By John Logan
Directed by Terry McCabe
Produced by City Lit Theater, Chicago
Hauptmann’s Case Still Fascinating
Before he wrote the Tony Award-winning Red and the screenplays of The Aviator, The Last Samurai, and Gladiator, John Logan was fascinated by courtroom dramas. His early play Never the Sinner, about Nathan Leopold and Richard Loeb, played in Victory Gardens last year, and now, City Lit Theater is reviving Hauptmann for that play’s thirtieth anniversary. Artistic director Terry McCabe, who also directed Hauptmann’s world premiere at Stormfield Theatre, and has directed it several times since, including at Victory Gardens, calls it his favorite play. In his loving current production, George Seegebrecht gives a fascinating performance in what is undoubtedly an early work, but one which remains as rich and complicated as ever.
Bruno Richard Hauptmann (Seegebrecht) is awaiting execution for the kidnapping and death of Charles and Anne Lindbergh’s infant son. He still maintains his innocence, but the whole country is crying for his blood. With nothing left to fight for but his posthumous reputation, Hauptmann implores us to hear his side of the story. He claims that it will show he was just an ordinary immigrant who had nothing to do with the case, until he was arbitrarily swept up by police and prosecutors who just wanted a scapegoat, and picked him because he was German. The six guards appear at various points in his narrative as the other characters, but they don’t always perform the roles he creates for them without resistance. Near the end of the first act, they pressure Hauptmann to act out the kidnapping the way the tabloids have described it, for the audience’s lurid curiosity as much as to provide evidence in the case.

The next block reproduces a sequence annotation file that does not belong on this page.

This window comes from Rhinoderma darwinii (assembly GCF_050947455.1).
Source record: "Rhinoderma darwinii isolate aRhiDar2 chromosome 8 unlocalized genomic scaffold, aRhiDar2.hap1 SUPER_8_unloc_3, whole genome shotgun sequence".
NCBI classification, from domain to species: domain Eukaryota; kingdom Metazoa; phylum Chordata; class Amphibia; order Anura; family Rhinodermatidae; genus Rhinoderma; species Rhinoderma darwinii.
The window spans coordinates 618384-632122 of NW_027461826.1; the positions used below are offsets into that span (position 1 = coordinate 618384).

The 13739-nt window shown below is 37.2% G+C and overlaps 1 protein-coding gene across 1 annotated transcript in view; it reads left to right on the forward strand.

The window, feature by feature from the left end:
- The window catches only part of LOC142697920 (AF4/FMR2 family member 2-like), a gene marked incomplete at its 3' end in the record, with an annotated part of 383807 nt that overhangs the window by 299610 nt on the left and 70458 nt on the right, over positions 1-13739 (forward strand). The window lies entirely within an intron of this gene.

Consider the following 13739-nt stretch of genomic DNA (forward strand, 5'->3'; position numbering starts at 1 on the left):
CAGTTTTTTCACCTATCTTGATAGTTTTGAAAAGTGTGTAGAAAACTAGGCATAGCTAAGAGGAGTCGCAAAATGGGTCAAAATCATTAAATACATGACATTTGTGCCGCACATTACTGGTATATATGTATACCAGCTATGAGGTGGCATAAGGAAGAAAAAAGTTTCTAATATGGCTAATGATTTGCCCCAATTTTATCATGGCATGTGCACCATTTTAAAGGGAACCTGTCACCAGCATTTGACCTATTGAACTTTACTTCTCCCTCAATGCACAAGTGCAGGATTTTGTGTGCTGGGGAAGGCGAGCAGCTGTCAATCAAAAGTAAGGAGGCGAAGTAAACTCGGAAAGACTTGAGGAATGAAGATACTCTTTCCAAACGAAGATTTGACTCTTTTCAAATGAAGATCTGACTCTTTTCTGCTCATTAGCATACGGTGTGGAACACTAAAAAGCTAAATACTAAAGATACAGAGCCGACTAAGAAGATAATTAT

A program note states that the information Hauptmann supplies in the play about the planted and faked evidence at his trial, the pseudo-scientists presented by the prosecution as experts, the beating he endured in police custody, and the unfair budget disparities between the defense and prosecution is true. The play and production are sympathetic to him, and Seegebrecht’s performance does not give any obvious signs of the character being anything other than a frustrated, frightened man who is using a mixture of stoicism and irony to cope with injustice. However, the play does not remove all doubt about Hauptmann’s guilt. Brian Pastor plays an oily prosecutor, of exactly the sort who is usually a one-dimensional villain, except that he is able to provoke a complete meltdown from Hauptmann on the stand. The defendant has no good explanations for the circumstantial evidence against him, and the ones he gives are extremely fishy. Most notably, he was in possession of a large share of the ransom money and the contact information of Lindbergh’s go-between. Following this scene, we are forced to see him in a new light, and start questioning everything.